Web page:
BACKGROUND: The predictive value and improved risk classification of self-reported cardiorespiratory fitness (SRCF), when added to traditional risk factors on cardiovascular disease (CVD) and longevity, are unknown.
METHODS AND RESULTS: A total of 3843 males and 5093 females from the Copenhagen City Heart Study without CVD in 1991-1994 were analyzed using multivariate Cox hazards regression to assess the predictive value and survival benefit for CVD and all-cause mortality from SRCF. The category-free net reclassification improvement from SRCF was calculated at 15-year follow-up on CVD and all-cause mortality. Overall, 1693 individuals died from CVD. In the fully adjusted Cox model, those reporting the same (hazard ratio [HR], 1.17; 95% confidence interval [CI], 1.04 to 1.32) and lower (HR, 1.91; 95% CI, 1.62 to 2.24) SRCF than peers had an increased risk of CVD mortality, compared with individuals with higher SRCF. Compared with individuals with higher SRCF, those with the same and lower SRCF had 1.8 (95% CI, 1.0 to 2.5) and 5.1 (95% CI, 4.1 to 6.2) years lower life expectancy, respectively. Individuals with lower SRCF had a significantly increased risk of CVD mortality, compared with individuals with higher SRCF, within each strata of leisure time physical activity and self-rated health, and SRCF significantly predicted CVD mortality independently of self-rated health and walking pace. A net reclassification improvement of 30.5% (95% CI, 22.1% to 38.9%) for CVD mortality was found when adding SRCF to traditional risk factors. Comparable findings were found for all-cause mortality.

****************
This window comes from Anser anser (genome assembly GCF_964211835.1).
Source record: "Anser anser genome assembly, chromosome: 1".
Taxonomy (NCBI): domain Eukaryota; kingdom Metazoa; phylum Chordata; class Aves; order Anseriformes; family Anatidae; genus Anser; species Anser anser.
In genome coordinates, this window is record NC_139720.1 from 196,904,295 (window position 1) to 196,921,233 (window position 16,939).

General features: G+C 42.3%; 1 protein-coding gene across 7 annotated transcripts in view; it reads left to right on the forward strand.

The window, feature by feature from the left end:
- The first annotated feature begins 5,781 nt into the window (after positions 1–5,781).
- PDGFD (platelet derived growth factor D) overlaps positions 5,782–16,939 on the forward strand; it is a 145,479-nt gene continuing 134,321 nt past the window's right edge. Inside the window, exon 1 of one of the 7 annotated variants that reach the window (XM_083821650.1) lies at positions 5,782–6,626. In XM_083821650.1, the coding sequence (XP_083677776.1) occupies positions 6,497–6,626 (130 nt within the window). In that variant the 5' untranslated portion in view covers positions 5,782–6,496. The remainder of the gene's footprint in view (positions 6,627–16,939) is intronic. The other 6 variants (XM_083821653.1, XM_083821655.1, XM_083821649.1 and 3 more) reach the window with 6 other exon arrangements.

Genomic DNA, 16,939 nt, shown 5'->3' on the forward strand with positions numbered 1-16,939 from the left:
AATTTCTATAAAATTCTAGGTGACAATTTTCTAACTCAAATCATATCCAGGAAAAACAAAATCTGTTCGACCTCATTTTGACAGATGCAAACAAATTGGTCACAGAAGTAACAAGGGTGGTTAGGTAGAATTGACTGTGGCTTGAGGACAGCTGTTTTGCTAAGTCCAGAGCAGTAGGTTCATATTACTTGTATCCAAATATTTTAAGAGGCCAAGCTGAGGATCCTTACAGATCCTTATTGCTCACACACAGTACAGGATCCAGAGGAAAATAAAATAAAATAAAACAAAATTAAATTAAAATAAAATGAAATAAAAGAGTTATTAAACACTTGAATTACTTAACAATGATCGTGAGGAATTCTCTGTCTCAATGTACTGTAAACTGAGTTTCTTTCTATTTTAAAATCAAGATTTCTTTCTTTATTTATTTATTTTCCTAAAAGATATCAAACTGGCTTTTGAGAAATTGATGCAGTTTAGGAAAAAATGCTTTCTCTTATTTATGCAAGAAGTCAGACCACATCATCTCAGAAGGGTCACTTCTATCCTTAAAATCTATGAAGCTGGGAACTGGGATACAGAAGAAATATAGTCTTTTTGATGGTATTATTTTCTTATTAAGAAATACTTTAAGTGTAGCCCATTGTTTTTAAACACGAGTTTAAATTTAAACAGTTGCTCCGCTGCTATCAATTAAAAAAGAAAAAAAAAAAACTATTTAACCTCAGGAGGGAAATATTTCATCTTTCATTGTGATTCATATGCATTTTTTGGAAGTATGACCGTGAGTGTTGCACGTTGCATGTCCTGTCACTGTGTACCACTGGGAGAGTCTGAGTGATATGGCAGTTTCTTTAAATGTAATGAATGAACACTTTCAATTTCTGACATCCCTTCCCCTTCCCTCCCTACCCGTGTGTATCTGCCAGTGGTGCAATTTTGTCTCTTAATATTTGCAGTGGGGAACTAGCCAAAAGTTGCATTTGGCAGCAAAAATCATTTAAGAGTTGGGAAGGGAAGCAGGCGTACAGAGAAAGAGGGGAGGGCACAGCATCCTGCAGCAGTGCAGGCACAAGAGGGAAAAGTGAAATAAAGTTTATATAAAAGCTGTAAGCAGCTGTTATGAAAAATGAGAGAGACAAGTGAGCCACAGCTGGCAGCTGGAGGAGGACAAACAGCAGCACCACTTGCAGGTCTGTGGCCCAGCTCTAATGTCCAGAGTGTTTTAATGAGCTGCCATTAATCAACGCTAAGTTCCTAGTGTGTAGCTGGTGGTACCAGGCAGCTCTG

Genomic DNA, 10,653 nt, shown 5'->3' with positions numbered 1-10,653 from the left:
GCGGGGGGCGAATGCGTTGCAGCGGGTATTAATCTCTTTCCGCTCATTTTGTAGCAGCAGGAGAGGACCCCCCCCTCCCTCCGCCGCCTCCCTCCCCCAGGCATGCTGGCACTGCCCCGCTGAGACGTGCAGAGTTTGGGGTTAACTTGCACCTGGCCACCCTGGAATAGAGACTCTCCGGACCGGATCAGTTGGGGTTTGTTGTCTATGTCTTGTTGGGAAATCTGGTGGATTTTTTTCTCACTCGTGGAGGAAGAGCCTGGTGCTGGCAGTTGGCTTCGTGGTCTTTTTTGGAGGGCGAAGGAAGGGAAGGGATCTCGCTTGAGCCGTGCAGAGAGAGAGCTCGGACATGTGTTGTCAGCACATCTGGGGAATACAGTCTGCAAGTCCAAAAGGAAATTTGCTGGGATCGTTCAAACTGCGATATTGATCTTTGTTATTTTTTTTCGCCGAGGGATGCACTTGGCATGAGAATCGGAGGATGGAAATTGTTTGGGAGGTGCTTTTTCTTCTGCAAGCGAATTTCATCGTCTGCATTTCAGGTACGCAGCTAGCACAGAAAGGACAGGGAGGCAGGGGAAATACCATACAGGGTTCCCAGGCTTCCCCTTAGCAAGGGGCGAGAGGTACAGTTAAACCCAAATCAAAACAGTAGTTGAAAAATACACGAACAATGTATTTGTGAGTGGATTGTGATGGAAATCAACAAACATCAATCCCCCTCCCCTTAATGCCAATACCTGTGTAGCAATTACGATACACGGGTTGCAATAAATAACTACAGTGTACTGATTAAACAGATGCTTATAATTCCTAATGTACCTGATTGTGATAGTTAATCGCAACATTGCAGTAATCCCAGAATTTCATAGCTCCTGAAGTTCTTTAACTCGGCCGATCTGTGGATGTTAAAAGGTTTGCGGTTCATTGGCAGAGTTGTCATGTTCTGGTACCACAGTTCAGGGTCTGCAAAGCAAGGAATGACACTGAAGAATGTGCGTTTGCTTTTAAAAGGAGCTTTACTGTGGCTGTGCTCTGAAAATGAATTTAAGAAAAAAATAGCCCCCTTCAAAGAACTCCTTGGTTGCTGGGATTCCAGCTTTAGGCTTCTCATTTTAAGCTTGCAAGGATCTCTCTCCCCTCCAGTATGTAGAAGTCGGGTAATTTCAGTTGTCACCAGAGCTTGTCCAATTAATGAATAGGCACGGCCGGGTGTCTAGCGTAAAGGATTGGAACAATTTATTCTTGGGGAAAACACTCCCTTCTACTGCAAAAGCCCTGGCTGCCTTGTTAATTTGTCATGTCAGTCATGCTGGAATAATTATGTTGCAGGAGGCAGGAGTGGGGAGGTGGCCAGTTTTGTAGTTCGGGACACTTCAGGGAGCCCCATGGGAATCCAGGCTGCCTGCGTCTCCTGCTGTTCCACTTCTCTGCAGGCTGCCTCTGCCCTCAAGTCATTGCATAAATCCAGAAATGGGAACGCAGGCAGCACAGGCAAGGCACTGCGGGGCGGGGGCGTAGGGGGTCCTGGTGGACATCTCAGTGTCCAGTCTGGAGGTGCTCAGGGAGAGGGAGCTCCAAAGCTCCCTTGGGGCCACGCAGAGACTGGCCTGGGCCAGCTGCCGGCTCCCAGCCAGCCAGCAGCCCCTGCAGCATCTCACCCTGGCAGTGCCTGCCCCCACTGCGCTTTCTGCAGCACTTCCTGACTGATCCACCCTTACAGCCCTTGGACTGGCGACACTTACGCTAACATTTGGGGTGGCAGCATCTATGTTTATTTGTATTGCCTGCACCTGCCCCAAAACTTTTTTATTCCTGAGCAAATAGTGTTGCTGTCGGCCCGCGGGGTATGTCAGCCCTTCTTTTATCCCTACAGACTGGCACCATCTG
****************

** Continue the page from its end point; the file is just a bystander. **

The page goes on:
CONCLUSIONS: SRCF has independent predictive value, is related to a considerable survival benefit, and improves risk classification when added to traditional risk factors of CVD and all-cause mortality. SRCF might prove useful in improved risk stratification in primary prevention.